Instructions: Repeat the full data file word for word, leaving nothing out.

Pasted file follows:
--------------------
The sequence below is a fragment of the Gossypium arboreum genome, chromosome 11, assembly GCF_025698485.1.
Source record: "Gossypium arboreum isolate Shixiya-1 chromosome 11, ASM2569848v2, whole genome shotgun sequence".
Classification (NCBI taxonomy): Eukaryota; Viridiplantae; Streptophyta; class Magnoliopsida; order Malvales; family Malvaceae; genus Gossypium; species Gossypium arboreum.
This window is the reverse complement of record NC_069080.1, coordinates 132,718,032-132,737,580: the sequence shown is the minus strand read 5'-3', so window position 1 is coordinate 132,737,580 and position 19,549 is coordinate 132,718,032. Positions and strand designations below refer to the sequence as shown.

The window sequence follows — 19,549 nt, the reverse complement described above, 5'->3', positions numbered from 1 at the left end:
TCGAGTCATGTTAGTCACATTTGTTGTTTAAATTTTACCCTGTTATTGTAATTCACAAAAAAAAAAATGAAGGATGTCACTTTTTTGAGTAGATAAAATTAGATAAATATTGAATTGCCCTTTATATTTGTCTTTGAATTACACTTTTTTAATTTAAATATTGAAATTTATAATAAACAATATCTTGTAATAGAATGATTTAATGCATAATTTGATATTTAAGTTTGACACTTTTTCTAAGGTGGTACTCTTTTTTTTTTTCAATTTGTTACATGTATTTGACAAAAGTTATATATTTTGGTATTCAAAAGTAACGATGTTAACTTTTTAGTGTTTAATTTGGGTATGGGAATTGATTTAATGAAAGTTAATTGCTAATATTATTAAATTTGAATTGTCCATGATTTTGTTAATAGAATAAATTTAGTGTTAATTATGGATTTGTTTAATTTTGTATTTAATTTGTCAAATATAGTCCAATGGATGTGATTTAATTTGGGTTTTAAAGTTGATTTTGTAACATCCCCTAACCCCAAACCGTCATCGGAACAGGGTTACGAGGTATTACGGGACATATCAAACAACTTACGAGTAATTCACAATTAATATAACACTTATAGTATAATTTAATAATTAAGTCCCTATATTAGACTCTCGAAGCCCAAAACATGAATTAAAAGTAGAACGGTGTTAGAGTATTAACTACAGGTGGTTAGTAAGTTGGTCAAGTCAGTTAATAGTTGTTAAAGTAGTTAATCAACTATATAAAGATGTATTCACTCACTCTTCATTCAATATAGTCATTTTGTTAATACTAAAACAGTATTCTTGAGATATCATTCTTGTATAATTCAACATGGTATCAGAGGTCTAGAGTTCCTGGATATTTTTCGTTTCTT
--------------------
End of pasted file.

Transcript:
The sequence below is a fragment of the Gossypium arboreum genome, chromosome 11, assembly GCF_025698485.1.
Source record: "Gossypium arboreum isolate Shixiya-1 chromosome 11, ASM2569848v2, whole genome shotgun sequence".
Classification (NCBI taxonomy): Eukaryota; Viridiplantae; Streptophyta; class Magnoliopsida; order Malvales; family Malvaceae; genus Gossypium; species Gossypium arboreum.
This window is the reverse complement of record NC_069080.1, coordinates 132,718,032-132,737,580: the sequence shown is the minus strand read 5'-3', so window position 1 is coordinate 132,737,580 and position 19,549 is coordinate 132,718,032. Positions and strand designations below refer to the sequence as shown.

The window sequence follows — 19,549 nt, the reverse complement described above, 5'->3', positions numbered from 1 at the left end:
TCGAGTCATGTTAGTCACATTTGTTGTTTAAATTTTACCCTGTTATTGTAATTCACAAAAAAAAAAATGAAGGATGTCACTTTTTTGAGTAGATAAAATTAGATAAATATTGAATTGCCCTTTATATTTGTCTTTGAATTACACTTTTTTAATTTAAATATTGAAATTTATAATAAACAATATCTTGTAATAGAATGATTTAATGCATAATTTGATATTTAAGTTTGACACTTTTTCTAAGGTGGTACTCTTTTTTTTTTTCAATTTGTTACATGTATTTGACAAAAGTTATATATTTTGGTATTCAAAAGTAACGATGTTAACTTTTTAGTGTTTAATTTGGGTATGGGAATTGATTTAATGAAAGTTAATTGCTAATATTATTAAATTTGAATTGTCCATGATTTTGTTAATAGAATAAATTTAGTGTTAATTATGGATTTGTTTAATTTTGTATTTAATTTGTCAAATATAGTCCAATGGATGTGATTTAATTTGGGTTTTAAAGTTGATTTTGTAACATCCCCTAACCCCAAACCGTCATCGGAACAGGGTTACGAGGTATTACGGGACATATCAAACAACTTACGAGTAATTCACAATTAATATAACACTTATAGTATAATTTAATAATTAAGTCCCTATATTAGACTCTCGAAGCCCAAAACATGAATTAAAAGTAGAACGGTGTTAGAGTATTAACTACAGGTGGTTAGTAAGTTGGTCAAGTCAGTTAATAGTTGTTAAAGTAGTTAATCAACTATATAAAGATGTATTCACTCACTCTTCATTCAATATAGTCATTTTGTTAATACTAAAACAGTATTCTTGAGATATCATTCTTGTATAATTCAACATGGTATCAGAGGTCTAGAGTTCCTGGATATTTTTCGTTTCTT